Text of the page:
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Engineering Static and Dynamic Control of Metabolic Fluxes for Enhanced Production Chemicals

Xu, P., MIT

Our research goal is to utilize the richness, versatility but also simplicity of microbial organisms in order to make them ideally suited to convert cheap, renewable resources into either high-value or commodity chemicals.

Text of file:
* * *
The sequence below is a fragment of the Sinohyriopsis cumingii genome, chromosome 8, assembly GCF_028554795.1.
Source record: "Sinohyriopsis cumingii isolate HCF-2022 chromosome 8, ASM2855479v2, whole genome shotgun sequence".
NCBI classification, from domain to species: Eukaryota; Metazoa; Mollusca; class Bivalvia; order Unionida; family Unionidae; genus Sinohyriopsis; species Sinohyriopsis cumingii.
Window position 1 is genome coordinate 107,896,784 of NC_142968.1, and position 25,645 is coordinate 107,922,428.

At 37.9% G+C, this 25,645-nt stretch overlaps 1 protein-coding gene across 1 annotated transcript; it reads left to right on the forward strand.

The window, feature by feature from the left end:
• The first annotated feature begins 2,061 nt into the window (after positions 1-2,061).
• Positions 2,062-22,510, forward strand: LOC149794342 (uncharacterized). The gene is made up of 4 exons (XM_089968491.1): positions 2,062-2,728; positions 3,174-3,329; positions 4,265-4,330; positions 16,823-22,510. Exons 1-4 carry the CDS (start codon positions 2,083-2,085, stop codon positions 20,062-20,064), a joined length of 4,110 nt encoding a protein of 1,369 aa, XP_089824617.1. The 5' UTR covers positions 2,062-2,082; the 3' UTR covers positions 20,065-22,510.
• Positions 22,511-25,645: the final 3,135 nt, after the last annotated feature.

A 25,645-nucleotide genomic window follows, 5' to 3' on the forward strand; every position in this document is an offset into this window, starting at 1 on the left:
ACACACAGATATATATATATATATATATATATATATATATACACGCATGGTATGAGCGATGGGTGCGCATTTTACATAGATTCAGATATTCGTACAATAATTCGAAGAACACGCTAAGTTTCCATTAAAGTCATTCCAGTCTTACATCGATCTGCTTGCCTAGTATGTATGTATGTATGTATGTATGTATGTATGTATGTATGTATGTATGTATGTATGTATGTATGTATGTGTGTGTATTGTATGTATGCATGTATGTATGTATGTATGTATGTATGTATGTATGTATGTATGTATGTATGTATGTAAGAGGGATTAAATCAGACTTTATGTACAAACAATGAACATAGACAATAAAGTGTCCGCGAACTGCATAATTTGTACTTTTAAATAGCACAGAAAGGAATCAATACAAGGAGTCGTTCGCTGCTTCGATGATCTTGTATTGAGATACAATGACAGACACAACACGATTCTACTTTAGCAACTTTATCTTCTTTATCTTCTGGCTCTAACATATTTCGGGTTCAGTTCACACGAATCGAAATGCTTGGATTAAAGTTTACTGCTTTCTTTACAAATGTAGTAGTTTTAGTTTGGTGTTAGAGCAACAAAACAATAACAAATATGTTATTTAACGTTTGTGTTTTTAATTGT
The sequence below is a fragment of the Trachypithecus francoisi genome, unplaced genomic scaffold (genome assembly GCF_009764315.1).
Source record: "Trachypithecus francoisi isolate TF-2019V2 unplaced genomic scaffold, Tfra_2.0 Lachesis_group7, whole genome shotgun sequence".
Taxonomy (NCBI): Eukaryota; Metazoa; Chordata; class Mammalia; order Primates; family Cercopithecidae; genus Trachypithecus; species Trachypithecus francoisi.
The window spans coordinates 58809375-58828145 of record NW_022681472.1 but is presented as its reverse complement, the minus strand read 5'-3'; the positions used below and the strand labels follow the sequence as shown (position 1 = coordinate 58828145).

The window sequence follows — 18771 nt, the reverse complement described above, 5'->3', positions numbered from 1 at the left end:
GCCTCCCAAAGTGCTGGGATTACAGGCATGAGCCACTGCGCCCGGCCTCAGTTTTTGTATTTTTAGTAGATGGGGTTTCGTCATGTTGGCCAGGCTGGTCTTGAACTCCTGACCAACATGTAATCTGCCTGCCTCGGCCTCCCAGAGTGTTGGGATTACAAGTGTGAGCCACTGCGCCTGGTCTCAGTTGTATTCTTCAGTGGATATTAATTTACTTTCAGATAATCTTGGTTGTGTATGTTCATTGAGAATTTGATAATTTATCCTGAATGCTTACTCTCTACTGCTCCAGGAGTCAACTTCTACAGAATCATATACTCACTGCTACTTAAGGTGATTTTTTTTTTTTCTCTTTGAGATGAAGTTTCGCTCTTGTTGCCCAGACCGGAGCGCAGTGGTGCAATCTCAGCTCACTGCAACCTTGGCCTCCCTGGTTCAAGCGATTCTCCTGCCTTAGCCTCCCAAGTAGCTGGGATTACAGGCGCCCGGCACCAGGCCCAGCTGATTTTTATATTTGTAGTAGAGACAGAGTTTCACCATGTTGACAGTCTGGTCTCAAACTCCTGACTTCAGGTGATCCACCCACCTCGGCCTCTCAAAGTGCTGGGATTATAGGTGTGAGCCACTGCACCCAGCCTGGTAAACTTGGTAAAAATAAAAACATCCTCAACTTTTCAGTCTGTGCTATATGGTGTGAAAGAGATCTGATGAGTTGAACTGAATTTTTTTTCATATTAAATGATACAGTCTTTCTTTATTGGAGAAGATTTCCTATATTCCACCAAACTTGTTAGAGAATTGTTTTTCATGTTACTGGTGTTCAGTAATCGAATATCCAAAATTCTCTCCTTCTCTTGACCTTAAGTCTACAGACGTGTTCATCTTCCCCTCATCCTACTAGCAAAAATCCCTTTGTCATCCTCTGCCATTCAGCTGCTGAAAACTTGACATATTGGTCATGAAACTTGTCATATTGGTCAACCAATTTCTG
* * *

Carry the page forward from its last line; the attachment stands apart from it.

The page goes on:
For the purpose of reprogramming the cellular network in order to achieve optimal phenotypes supporting high-yield production, we have developed in silico model of the genome-wide metabolism Escherichia coli. Through the application of Metabolic Flux Analysis, we can predict genetic modifications such as deletions and gene expression attenuations that lead to dramatic increases in production levels. Such Systems Biology approaches, in combination with traditional genetic engineering have resulted in robust production levels that can result in the commercially viable processes for the synthesis of important molecules, in particular ones that derive from malonyl-CoA. We also report the engineering of both positive and negative feedback controls for dynamic tuning of metabolic flux in E. coli. Specifically, we have identified a dual transcriptional regulator that can act either as an activator or a repressor for two different promoters. The level of activation or repression is dependent on the level of intracellular malonyl-CoA. As a proof of concept, we demonstrated that the expression of two reporter proteins can be exclusively switched between the on and off state. By engineering this synthetic malonyl-CoA controller, both a malonyl-CoA source pathway and a malonyl-CoA sink pathway were dynamically modulated so that carbon flux can be efficiently redirected to synthesize our target compounds, fatty acids. Implementation of this dynamic control resulted in maintaining the intracellular malonyl-CoA at the optimal level and improved both the productivity and yield of value-added metabolites in E. coli.